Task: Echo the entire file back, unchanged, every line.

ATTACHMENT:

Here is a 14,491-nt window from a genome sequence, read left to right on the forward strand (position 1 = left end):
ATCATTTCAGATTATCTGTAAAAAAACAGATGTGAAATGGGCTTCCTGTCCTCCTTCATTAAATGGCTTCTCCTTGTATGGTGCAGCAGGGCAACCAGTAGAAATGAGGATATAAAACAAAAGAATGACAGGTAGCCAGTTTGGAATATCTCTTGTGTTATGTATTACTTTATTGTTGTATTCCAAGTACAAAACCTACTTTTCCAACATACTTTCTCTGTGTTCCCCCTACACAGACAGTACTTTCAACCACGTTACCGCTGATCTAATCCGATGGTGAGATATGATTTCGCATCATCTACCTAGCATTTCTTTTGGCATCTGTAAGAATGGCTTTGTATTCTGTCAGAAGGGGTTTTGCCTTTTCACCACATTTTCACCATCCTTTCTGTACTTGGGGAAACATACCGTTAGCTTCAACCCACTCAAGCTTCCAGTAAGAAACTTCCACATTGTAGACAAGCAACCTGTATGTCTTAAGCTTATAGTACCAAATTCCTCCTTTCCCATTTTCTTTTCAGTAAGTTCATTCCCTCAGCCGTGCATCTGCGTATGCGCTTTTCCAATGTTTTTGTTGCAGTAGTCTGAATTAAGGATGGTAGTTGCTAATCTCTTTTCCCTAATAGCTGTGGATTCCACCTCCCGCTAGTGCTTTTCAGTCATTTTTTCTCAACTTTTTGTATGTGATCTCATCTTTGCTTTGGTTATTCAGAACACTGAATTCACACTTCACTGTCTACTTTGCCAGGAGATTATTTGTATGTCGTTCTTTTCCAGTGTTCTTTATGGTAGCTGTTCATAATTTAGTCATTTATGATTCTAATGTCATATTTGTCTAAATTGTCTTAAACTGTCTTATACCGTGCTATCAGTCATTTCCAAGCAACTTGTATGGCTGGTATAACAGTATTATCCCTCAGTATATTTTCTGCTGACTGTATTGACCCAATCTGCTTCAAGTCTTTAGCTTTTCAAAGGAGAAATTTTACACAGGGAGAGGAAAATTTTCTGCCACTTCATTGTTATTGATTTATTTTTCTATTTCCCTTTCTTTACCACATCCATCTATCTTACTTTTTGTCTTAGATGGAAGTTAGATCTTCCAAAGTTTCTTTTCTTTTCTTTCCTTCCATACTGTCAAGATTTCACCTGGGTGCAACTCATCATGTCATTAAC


Here is a 14,491-nt window from a genome sequence, read left to right on the forward strand (position 1 = left end):
ATCATTTCAGATTATCTGTAAAAAAACAGATGTGAAATGGGCTTCCTGTCCTCCTTCATTAAATGGCTTCTCCTTGTATGGTGCAGCAGGGCAACCAGTAGAAATGAGGATATAAAACAAAAGAATGACAGGTAGCCAGTTTGGAATATCTCTTGTGTTATGTATTACTTTATTGTTGTATTCCAAGTACAAAACCTACTTTTCCAACATACTTTCTCTGTGTTCCCCCTACACAGACAGTACTTTCAACCACGTTACCGCTGATCTAATCCGATGGTGAGATATGATTTCGCATCATCTACCTAGCATTTCTTTTGGCATCTGTAAGAATGGCTTTGTATTCTGTCAGAAGGGGTTTTGCCTTTTCACCACATTTTCACCATCCTTTCTGTACTTGGGGAAACATACCGTTAGCTTCAACCCACTCAAGCTTCCAGTAAGAAACTTCCACATTGTAGACAAGCAACCTGTATGTCTTAAGCTTATAGTACCAAATTCCTCCTTTCCCATTTTCTTTTCAGTAAGTTCATTCCCTCAGCCGTGCATCTGCGTATGCGCTTTTCCAATGTTTTTGTTGCAGTAGTCTGAATTAAGGATGGTAGTTGCTAATCTCTTTTCCCTAATAGCTGTGGATTCCACCTCCCGCTAGTGCTTTTCAGTCATTTTTTCTCAACTTTTTGTATGTGATCTCATCTTTGCTTTGGTTATTCAGAACACTGAATTCACACTTCACTGTCTACTTTGCCAGGAGATTATTTGTATGTCGTTCTTTTCCAGTGTTCTTTATGGTAGCTGTTCATAATTTAGTCATTTATGATTCTAATGTCATATTTGTCTAAATTGTCTTAAACTGTCTTATACCGTGCTATCAGTCATTTCCAAGCAACTTGTATGGCTGGTATAACAGTATTATCCCTCAGTATATTTTCTGCTGACTGTATTGACCCAATCTGCTTCAAGTCTTTAGCTTTTCAAAGGAGAAATTTTACACAGGGAGAGGAAAATTTTCTGCCACTTCATTGTTATTGATTTATTTTTCTATTTCCCTTTCTTTACCACATCCATCTATCTTACTTTTTGTCTTAGATGGAAGTTAGATCTTCCAAAGTTTCTTTTCTTTTCTTTCCTTCCATACTGTCAAGATTTCACCTGGGTGCAACTCATCATGTCATTAAC